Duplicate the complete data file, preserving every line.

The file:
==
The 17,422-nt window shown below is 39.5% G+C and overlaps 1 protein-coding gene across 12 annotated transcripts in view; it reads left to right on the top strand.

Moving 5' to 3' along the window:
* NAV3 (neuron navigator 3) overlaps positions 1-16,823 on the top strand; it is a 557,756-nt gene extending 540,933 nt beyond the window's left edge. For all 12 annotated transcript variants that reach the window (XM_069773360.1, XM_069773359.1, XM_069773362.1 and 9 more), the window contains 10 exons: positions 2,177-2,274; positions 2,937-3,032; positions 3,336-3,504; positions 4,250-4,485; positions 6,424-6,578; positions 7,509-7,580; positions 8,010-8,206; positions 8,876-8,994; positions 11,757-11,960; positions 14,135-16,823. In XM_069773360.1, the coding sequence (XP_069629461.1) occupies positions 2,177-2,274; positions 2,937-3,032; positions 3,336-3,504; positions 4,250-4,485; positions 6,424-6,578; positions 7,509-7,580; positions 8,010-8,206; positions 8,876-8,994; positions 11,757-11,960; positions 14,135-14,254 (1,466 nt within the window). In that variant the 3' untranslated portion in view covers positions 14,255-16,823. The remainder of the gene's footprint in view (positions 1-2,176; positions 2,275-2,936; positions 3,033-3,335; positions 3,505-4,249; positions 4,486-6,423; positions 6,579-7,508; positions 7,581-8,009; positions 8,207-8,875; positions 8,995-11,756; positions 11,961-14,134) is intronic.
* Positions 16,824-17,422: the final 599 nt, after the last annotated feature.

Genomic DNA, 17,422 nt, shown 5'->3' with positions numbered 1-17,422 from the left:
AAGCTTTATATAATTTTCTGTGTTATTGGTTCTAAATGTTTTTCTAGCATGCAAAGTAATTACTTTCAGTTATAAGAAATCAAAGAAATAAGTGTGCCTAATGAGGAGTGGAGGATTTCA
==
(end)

The 17,422-nt window shown below is 39.5% G+C and overlaps 1 protein-coding gene across 12 annotated transcripts in view; it reads left to right on the top strand.

Moving 5' to 3' along the window:
* NAV3 (neuron navigator 3) overlaps positions 1-16,823 on the top strand; it is a 557,756-nt gene extending 540,933 nt beyond the window's left edge. For all 12 annotated transcript variants that reach the window (XM_069773360.1, XM_069773359.1, XM_069773362.1 and 9 more), the window contains 10 exons: positions 2,177-2,274; positions 2,937-3,032; positions 3,336-3,504; positions 4,250-4,485; positions 6,424-6,578; positions 7,509-7,580; positions 8,010-8,206; positions 8,876-8,994; positions 11,757-11,960; positions 14,135-16,823. In XM_069773360.1, the coding sequence (XP_069629461.1) occupies positions 2,177-2,274; positions 2,937-3,032; positions 3,336-3,504; positions 4,250-4,485; positions 6,424-6,578; positions 7,509-7,580; positions 8,010-8,206; positions 8,876-8,994; positions 11,757-11,960; positions 14,135-14,254 (1,466 nt within the window). In that variant the 3' untranslated portion in view covers positions 14,255-16,823. The remainder of the gene's footprint in view (positions 1-2,176; positions 2,275-2,936; positions 3,033-3,335; positions 3,505-4,249; positions 4,486-6,423; positions 6,579-7,508; positions 7,581-8,009; positions 8,207-8,875; positions 8,995-11,756; positions 11,961-14,134) is intronic.
* Positions 16,824-17,422: the final 599 nt, after the last annotated feature.

Genomic DNA, 17,422 nt, shown 5'->3' with positions numbered 1-17,422 from the left:
AAGCTTTATATAATTTTCTGTGTTATTGGTTCTAAATGTTTTTCTAGCATGCAAAGTAATTACTTTCAGTTATAAGAAATCAAAGAAATAAGTGTGCCTAATGAGGAGTGGAGGATTTCA